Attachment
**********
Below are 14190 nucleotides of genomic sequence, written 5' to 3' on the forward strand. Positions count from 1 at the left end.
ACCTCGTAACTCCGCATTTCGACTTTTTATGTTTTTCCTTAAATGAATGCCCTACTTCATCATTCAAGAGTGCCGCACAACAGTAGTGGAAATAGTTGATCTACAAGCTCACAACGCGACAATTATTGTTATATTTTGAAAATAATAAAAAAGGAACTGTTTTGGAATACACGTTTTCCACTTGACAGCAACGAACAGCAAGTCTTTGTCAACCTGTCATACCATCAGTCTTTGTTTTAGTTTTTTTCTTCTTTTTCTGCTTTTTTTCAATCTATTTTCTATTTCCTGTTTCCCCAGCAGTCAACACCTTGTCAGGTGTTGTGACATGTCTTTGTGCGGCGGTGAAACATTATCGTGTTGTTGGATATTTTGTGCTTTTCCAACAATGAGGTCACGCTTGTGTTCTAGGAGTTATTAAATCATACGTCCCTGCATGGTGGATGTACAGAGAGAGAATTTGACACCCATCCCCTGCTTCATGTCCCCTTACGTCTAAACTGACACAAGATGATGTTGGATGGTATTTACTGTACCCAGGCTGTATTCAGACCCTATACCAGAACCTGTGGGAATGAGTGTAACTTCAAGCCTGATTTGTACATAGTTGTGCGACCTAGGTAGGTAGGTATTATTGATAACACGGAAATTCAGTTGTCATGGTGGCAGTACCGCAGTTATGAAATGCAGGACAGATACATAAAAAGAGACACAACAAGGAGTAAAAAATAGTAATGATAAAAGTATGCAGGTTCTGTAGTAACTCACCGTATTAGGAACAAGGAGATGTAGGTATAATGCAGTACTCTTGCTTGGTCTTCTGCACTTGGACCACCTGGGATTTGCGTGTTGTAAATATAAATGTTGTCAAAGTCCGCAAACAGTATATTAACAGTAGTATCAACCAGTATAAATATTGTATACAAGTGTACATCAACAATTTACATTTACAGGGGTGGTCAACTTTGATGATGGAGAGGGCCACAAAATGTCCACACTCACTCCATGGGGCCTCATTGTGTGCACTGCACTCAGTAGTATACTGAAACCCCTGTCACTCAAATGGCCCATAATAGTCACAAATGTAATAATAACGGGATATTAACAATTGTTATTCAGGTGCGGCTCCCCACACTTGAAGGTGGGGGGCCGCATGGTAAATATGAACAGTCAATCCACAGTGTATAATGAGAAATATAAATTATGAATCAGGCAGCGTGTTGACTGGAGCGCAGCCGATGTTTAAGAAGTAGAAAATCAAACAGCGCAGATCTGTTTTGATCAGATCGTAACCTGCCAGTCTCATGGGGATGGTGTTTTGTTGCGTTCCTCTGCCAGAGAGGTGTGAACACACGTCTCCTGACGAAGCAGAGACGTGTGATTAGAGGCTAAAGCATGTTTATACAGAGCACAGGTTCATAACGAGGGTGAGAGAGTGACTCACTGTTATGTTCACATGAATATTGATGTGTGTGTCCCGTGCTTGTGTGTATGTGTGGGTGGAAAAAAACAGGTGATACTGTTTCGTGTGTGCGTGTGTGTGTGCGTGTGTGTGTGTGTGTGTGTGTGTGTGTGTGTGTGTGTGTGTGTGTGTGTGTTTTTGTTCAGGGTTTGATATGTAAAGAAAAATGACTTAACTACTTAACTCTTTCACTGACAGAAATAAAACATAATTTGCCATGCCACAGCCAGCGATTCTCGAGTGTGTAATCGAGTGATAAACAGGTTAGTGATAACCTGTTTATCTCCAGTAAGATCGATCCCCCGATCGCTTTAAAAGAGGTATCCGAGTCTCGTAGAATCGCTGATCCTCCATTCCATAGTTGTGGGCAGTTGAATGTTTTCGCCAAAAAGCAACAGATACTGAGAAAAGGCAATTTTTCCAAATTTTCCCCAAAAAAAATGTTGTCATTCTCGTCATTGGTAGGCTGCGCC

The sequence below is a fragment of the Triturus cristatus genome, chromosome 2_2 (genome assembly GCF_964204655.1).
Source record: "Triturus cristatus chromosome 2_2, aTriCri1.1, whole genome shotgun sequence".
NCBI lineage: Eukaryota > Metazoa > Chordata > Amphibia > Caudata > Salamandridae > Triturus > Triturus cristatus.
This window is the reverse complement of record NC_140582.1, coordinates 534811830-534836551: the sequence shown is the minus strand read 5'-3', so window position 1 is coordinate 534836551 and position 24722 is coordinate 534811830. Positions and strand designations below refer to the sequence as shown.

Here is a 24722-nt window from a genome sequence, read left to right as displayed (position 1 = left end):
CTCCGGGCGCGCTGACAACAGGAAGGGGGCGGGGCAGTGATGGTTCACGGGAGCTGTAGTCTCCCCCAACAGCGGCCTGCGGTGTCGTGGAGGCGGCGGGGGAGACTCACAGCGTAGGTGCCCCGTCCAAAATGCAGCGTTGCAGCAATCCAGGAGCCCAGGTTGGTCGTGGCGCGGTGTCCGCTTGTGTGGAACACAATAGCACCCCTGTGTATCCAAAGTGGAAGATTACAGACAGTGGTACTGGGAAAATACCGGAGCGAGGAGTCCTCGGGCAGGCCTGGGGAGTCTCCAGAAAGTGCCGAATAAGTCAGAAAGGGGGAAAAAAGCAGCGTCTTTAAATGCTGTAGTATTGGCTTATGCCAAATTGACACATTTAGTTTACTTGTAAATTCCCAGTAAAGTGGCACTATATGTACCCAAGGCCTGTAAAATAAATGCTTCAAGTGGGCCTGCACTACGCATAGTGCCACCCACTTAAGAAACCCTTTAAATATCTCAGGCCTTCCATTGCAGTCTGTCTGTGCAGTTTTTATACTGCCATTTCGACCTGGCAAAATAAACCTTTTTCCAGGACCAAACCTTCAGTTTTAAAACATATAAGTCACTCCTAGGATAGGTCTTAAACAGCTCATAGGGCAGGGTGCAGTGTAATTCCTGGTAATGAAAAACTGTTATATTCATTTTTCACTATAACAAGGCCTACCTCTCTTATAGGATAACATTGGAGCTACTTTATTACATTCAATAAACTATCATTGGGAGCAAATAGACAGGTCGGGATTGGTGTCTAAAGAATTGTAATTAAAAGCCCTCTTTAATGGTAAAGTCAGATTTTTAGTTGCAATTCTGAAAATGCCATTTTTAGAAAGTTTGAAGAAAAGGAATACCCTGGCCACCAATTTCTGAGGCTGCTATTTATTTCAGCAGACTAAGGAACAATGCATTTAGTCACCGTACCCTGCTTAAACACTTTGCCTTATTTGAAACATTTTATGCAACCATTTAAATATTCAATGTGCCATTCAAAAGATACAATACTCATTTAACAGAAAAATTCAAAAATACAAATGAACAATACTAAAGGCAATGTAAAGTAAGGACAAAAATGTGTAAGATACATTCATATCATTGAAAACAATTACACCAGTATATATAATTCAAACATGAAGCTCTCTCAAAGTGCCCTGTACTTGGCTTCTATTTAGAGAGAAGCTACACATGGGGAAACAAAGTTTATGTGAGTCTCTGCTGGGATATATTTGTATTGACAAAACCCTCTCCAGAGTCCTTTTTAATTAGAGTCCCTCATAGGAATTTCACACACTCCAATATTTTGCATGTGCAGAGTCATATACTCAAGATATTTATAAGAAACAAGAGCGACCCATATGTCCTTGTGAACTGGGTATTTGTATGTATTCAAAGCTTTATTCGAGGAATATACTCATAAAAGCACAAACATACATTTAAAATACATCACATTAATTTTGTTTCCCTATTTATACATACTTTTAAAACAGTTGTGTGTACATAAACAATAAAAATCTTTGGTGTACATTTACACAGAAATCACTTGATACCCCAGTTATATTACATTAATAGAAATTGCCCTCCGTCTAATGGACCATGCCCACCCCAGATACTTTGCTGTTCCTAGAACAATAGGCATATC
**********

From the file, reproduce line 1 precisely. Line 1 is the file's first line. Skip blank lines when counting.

Below are 14190 nucleotides of genomic sequence, written 5' to 3' on the forward strand. Positions count from 1 at the left end.